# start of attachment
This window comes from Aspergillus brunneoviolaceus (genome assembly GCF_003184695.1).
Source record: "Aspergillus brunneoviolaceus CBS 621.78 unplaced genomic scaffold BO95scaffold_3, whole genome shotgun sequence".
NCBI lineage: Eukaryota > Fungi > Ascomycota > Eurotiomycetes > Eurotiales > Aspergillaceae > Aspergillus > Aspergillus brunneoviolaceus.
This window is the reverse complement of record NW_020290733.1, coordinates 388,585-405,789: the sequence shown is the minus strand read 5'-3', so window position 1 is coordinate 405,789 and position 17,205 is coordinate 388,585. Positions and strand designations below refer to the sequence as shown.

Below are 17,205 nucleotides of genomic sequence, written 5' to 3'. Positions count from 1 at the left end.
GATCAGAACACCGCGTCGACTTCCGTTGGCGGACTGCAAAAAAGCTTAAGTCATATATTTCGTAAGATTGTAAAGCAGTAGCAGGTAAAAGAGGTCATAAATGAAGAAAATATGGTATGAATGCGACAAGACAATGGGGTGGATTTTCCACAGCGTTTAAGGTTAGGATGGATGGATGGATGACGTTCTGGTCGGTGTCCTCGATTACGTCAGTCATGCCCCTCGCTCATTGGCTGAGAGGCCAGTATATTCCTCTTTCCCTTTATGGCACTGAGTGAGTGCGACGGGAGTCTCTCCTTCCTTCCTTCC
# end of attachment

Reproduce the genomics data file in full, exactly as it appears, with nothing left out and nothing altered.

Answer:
This window comes from Aspergillus brunneoviolaceus (genome assembly GCF_003184695.1).
Source record: "Aspergillus brunneoviolaceus CBS 621.78 unplaced genomic scaffold BO95scaffold_3, whole genome shotgun sequence".
NCBI lineage: Eukaryota > Fungi > Ascomycota > Eurotiomycetes > Eurotiales > Aspergillaceae > Aspergillus > Aspergillus brunneoviolaceus.
This window is the reverse complement of record NW_020290733.1, coordinates 388,585-405,789: the sequence shown is the minus strand read 5'-3', so window position 1 is coordinate 405,789 and position 17,205 is coordinate 388,585. Positions and strand designations below refer to the sequence as shown.

Below are 17,205 nucleotides of genomic sequence, written 5' to 3'. Positions count from 1 at the left end.
GATCAGAACACCGCGTCGACTTCCGTTGGCGGACTGCAAAAAAGCTTAAGTCATATATTTCGTAAGATTGTAAAGCAGTAGCAGGTAAAAGAGGTCATAAATGAAGAAAATATGGTATGAATGCGACAAGACAATGGGGTGGATTTTCCACAGCGTTTAAGGTTAGGATGGATGGATGGATGACGTTCTGGTCGGTGTCCTCGATTACGTCAGTCATGCCCCTCGCTCATTGGCTGAGAGGCCAGTATATTCCTCTTTCCCTTTATGGCACTGAGTGAGTGCGACGGGAGTCTCTCCTTCCTTCCTTCC